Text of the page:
Chris and Kim Leigh-Mackenzie

Northland pilot farmers Chris and Kim Leigh- Mackenzie have reduced debt and boosted farm production thanks to expert advice and help with farm improvements – and they're enjoying life more as well. Insufficient cashflow had previously limited their ability to make changes on their 847ha (650ha winter effective) hill country farm, near Arapohue, south east of Dargaville, but they've made huge strides since becoming RMPP pilot farmers.

With access to expert advice from farm consultant Bob Thompson as well as Greg Clark from Greenlea Premier Meats and other experts such as such as system designer Tom Chisholm from Agdesign and their vet, they've been able to speed up improvements on the farm. They've accelerated an upgrade of their bull beef operation, moving from sticks and string fencing to a techno fencing system, making the bulls easier to manage and reducing stress .

"Chris and Kim had started fencing, but the pilot has just given them a huge shot in the arm. It's been a great encouragement to them," says Thompson. "They've battled with some pretty difficult yard situations so I helped with scales and getting their yard sorted out. This is an amazing young couple that started with bugger all and grafted their way through some extremely challenging situations."

Greg Clark says he regards his role as a connector - either to information or the right people. He held initial meetings with Chris and Kim to discuss their aspirations and how he could facilitate making this happen. "Without the pilot Chris and Kim possibly would have had a more staged approach like, 'this season we will look at getting the farm mapped and then we will look at putting the infrastructure in place', whereas now it is just like, 'let's map it, let's get it done, let's push ahead'," Clark says. "They got some very specific farm consultancy advice which blossomed the whole, 'let's get it done rather than let's do bits', approach.

The 10 year plan become a five year plan." The Leigh-Mackenzies have worked hard on the farm since they bought it as equity managers with four other equity partners in 2008, taking on a big mortgage for the rundown property and knowing there was plenty of work needed. "My attitude is just get out of bed and do it," says Chris. "When we got here I sprayed gorse and in one year we did 125,000 litres of gorse spray.

No excuses, just get in and get it done. Gorse never sleeps." Eight years later, much of the gorse has gone and kilometres of polywire electric fences have been put up to create an intensive bull beef operation. Production has increased every year with current production of 220,000kg of carcass weight a year, well on the way to a targeted 300,000kg. "We think that's achievable, we've still got a lot more weeds to spray and we'd like to grow another one to two tonnes per ha of grass as well. We would be lucky if we grew more than 6 tonnes of dry matter per ha at the moment " Chris says. Over the past 12 months they've made huge strides and have managed to pay off $100,000 of debt plus a $45,000 tax bill.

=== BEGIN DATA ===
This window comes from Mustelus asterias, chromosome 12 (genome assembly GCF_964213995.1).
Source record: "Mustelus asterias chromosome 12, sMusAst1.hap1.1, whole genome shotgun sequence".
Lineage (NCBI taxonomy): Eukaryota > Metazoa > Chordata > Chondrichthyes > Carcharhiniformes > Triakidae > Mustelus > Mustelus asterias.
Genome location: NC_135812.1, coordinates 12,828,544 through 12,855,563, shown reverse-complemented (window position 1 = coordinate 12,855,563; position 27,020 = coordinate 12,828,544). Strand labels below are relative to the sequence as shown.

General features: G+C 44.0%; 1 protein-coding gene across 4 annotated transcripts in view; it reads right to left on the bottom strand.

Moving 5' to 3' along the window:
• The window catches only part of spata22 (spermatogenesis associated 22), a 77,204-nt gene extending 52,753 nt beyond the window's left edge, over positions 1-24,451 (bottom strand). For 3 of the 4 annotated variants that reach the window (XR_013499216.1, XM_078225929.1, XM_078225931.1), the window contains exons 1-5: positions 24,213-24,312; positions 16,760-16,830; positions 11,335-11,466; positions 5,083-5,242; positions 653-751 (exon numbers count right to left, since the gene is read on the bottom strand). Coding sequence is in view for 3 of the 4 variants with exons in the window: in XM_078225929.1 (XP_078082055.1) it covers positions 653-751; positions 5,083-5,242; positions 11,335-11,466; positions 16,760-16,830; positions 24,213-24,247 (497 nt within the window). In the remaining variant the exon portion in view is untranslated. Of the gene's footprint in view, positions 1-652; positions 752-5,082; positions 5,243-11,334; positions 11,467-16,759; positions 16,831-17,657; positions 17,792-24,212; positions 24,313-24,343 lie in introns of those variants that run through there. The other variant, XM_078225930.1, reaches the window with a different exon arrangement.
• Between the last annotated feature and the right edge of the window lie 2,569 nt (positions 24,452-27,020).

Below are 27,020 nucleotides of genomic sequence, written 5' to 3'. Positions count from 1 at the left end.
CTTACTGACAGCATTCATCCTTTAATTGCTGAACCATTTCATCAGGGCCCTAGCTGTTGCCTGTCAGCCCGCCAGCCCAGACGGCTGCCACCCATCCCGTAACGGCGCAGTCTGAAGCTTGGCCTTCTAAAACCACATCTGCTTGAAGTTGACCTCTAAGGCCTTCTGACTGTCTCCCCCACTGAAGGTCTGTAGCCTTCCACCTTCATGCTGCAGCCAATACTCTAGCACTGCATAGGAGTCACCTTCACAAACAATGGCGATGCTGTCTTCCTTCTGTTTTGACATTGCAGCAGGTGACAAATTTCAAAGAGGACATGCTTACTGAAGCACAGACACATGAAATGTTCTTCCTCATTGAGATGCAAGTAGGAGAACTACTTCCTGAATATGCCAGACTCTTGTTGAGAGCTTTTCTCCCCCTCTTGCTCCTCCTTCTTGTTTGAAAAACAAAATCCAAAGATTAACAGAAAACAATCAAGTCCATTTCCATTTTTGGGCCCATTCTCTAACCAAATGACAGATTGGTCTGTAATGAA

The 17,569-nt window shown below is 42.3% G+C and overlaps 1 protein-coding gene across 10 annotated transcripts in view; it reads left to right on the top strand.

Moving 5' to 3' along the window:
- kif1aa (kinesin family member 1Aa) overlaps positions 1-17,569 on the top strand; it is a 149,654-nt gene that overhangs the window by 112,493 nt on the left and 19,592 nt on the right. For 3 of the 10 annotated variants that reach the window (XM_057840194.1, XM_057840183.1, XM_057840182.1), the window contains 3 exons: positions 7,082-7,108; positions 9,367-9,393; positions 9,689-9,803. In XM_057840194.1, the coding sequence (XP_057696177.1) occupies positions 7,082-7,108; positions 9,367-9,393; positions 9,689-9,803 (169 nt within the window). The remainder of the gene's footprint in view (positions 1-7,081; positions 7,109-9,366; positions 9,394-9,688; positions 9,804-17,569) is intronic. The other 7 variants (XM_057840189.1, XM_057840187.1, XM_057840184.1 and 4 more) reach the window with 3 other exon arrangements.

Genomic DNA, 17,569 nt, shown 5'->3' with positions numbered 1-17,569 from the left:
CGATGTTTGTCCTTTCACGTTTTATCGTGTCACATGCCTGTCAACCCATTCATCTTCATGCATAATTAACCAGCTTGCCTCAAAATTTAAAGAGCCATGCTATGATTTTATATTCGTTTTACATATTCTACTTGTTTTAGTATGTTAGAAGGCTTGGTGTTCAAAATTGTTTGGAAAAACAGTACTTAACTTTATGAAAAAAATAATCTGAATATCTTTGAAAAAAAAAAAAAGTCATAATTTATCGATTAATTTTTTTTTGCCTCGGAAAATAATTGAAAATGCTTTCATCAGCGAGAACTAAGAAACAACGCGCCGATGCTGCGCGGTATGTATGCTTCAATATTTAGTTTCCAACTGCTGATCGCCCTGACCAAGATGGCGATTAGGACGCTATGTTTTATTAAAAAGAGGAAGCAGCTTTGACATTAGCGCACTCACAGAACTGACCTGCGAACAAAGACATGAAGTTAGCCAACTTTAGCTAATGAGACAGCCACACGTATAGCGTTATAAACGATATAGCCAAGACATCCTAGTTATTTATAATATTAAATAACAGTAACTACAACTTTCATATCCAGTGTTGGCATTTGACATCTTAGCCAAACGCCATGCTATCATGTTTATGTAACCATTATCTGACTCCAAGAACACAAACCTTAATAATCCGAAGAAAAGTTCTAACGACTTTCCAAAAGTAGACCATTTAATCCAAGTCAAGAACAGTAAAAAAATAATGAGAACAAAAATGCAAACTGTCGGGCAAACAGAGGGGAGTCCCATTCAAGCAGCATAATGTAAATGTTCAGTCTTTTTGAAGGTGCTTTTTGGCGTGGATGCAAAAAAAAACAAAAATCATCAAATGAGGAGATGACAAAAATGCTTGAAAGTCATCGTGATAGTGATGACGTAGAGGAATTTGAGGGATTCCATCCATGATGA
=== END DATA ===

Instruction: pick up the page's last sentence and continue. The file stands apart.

A new weighing system using EID tagging, put in as part of the pilot, has enabled them to make farming decisions based on accurate data while on farm, giving them greater confidence. "Every animal's tag gets read every time it comes through the yards. We know every bull's life history – where it was purchased, its entire life's weight gain profile, drench history, any treatments and even where it has been on the farm and its weight gain profile relative to the block it was grown on," says Chris. "We can now download the carcass weights of the individual animals from Greenlea. We can work out yields and work out which areas of the farm are better performing." They've also increased the rate of subdivision of the farm, allowing more efficient stock management and better utilisation of pasture.

The farm has been mapped by drone, an improvement over old farm photographs when planning subdivision. New systems have freed up time for Chris and Kim so they can focus more on improving their farm and less on just the day-to-day running of it. They are in a much happier space and feel they are moving forwards. "The pilot has taken a non-sustainable system and converted it into a sustainable system," says Bob Thompson.